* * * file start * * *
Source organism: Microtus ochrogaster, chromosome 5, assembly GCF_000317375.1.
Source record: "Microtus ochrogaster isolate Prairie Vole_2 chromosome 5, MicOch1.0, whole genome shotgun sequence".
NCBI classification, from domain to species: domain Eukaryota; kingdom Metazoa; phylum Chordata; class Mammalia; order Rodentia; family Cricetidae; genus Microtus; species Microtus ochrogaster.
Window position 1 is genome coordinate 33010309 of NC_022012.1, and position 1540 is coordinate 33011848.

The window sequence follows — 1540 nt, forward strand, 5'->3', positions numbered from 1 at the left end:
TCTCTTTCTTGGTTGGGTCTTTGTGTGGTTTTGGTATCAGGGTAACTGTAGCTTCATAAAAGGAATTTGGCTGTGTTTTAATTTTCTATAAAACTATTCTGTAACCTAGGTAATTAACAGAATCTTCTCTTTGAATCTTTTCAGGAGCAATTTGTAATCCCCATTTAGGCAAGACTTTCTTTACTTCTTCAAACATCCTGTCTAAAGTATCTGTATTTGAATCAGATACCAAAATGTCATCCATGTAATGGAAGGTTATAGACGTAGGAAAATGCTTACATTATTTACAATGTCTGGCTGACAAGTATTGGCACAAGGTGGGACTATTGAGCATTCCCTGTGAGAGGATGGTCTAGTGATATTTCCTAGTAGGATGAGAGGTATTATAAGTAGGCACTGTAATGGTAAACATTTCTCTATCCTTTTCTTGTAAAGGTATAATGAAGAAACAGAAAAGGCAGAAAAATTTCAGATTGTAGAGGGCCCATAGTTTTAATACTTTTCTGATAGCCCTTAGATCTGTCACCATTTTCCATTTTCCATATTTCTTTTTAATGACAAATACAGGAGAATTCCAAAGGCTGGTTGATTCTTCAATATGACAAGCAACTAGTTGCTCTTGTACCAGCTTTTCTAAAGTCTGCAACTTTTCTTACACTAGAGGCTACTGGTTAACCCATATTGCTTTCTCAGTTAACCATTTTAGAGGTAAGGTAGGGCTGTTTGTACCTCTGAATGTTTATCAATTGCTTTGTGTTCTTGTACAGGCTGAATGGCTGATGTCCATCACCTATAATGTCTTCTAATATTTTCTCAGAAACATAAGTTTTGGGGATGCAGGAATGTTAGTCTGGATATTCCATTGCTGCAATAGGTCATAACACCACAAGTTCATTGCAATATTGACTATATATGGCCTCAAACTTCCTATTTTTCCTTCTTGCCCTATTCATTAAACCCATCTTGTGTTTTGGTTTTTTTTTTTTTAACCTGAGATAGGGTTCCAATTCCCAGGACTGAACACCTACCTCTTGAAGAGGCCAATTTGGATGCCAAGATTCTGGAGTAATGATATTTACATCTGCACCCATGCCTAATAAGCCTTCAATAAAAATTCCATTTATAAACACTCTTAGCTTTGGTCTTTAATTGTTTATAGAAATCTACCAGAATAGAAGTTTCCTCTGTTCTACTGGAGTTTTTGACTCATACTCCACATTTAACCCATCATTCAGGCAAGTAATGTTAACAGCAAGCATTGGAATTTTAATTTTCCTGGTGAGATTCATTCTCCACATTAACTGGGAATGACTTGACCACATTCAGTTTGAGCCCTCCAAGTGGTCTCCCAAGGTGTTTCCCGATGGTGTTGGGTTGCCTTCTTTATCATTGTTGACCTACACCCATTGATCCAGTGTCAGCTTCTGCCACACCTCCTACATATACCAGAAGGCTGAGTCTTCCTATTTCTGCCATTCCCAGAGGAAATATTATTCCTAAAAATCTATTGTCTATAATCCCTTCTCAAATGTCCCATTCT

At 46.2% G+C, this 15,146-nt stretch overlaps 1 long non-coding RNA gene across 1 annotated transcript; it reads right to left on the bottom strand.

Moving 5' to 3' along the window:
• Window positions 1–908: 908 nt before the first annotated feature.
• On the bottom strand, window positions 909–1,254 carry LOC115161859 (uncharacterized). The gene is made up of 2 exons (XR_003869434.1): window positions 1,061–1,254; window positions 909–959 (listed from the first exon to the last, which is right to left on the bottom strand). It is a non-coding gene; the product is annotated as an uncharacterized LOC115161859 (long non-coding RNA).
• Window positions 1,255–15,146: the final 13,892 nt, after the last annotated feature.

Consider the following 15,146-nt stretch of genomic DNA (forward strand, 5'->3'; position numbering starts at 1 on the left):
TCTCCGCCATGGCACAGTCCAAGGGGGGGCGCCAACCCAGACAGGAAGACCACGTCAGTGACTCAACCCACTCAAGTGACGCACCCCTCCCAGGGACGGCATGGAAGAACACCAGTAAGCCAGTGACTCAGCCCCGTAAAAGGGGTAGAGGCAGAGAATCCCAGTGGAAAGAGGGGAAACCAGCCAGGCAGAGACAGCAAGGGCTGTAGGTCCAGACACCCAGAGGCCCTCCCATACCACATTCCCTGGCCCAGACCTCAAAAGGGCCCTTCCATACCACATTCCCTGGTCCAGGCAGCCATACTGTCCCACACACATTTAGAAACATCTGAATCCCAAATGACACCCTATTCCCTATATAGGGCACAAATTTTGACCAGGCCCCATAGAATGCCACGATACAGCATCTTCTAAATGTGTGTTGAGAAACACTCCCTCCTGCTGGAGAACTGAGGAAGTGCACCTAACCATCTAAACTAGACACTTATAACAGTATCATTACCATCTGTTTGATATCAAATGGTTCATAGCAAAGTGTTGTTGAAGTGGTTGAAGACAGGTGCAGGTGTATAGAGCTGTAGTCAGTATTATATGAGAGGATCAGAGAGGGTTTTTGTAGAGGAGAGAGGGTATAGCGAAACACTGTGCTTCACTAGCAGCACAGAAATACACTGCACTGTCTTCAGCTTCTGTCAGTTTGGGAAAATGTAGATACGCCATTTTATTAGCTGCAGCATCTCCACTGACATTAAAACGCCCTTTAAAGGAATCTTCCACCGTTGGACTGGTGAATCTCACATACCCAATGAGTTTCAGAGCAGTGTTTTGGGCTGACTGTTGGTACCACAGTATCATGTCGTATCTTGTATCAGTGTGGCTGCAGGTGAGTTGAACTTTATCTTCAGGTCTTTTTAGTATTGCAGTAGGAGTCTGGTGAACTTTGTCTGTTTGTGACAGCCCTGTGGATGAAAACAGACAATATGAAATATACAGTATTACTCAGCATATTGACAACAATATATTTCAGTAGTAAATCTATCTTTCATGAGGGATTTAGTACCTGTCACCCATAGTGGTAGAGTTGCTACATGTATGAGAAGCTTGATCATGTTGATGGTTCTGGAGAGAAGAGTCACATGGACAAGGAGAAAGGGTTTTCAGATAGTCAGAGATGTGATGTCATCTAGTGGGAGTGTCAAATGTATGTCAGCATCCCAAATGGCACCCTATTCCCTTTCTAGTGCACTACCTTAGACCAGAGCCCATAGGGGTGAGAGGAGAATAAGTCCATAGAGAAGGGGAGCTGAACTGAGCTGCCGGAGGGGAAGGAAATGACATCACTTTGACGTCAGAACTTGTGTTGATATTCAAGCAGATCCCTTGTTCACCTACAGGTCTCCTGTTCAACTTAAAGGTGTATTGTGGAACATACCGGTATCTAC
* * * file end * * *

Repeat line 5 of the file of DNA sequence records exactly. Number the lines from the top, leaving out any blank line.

The window sequence follows — 1540 nt, forward strand, 5'->3', positions numbered from 1 at the left end: